Drawing skills are an important skill for any designer, but especially for user experience design.
Whenever you attend a client meeting you should automatically start doodling, and ideally get up to the whiteboard and capture the moment visually for all to see. People tend to talk in abstracts and your job as a user experience facilitator is to help not only the client solidify their goals but help the team you work with understand the vision. So why doesn’t this happen more? Well most people’s first reaction to being asked to draw anything is “oh I am not good at that, I do stick figures only”. Well guess what they work too.
Here are a couple of considerations of how you might go about capturing user experiences with sketches.
Firstly loose the detail. Yes people and hands are difficult to draw and we all struggle with them if you try to capture the details. If you think of people as stick people. It gets a lot simpler. Take for example these examples from Austin Kleon about how to draw faces. Communicating an idea doesn’t need a Michelangelo rendering to get the point across.
Simplicity is key to communication, especially in meetings and when using a white board, because after all as your sketching you meant to be listening to the client speak and be ready to step back into the conversation. Anything longer than a couple of minutes work is probably too detailed and missing something simple about the concept you are capturing. Sometimes it is unnecessary to draw complete people, just hands work or a close up of a face. Just drawing objects helps, especially in UX where devices are just boxes(think the black brick that is every mobile phone), this means that you can convey a moment of interaction by doing a close up of the device and maybe just a hand gripping it. Again think cartoon style, I would even say that like Disney only use 3 fingers to represent a hand, it works fine it has enough information to express action.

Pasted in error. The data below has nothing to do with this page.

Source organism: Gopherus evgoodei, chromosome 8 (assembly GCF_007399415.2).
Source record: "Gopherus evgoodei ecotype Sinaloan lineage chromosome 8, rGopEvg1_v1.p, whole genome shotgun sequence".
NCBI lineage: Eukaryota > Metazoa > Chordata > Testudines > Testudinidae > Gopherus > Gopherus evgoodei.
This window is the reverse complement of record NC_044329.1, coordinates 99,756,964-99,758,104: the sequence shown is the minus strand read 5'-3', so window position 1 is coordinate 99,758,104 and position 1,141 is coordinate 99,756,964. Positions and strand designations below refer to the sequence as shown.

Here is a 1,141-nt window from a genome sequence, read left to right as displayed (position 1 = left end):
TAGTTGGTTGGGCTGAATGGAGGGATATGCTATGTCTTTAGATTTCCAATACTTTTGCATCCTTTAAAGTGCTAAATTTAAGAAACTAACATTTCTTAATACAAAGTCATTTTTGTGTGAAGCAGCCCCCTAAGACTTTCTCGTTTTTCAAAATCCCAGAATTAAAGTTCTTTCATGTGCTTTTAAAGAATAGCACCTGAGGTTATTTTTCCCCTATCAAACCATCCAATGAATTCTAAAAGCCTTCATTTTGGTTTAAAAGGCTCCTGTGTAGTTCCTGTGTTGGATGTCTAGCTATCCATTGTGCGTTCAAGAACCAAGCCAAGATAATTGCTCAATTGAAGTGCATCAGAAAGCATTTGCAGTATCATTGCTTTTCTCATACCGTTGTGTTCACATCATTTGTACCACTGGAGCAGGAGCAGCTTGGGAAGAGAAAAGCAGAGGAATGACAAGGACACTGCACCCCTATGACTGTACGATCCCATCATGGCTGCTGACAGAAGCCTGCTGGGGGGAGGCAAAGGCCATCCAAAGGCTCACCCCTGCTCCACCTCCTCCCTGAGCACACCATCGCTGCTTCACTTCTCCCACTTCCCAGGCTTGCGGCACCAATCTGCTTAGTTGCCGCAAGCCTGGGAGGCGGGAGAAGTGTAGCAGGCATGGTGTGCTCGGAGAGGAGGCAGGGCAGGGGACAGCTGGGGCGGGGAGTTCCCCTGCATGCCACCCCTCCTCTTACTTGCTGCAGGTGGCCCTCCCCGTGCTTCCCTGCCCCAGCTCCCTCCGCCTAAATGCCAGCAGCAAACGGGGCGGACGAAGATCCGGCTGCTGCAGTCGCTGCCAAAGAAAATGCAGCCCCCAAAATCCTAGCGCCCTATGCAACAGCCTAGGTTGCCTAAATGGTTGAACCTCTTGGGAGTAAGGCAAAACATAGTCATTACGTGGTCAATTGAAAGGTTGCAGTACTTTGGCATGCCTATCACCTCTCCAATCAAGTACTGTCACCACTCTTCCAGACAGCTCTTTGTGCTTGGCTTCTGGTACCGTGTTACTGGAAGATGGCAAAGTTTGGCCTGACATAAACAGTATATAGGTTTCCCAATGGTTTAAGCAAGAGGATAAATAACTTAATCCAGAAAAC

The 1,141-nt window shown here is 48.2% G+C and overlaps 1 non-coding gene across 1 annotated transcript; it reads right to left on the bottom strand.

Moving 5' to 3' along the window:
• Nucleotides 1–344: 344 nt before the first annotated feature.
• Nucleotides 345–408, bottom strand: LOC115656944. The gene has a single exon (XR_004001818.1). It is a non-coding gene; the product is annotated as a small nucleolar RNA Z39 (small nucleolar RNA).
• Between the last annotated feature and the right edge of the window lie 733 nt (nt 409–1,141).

These are the types of sketches you need to be practicing when you are doodling, these basic drawing techniques. Think of a action like holding a phone and try and draw it on your note pad. Think how you might draw a gesture such as waving, or pointing, action arrows help a lot in capturing motion. Study how others draw storyboards. I find that thinking about people as Lego figures helps, I always find that these simple characters can capture a whole host of interactions just by playing with poses and making a small additions to what they hold and how their faces look. People don’t get represented much simpler than this, plus if you use the real Lego’s you can practice drawing what you see.
What is critical about these drawing skills is to use them to help remind all in the room of the discussion that took place and allow people to review them at their leisure during the communication. Also, their value is in the storytelling of the experiences and touch points with end users and consumers. It gives you something to capture and share at the end of a meeting that helps everyone remember some of what was discussed, more than just a bullet list of notes. I always try my best to do more drawing in meetings and I think all designers should have the skills to draw what they are talking about as part of the communication process.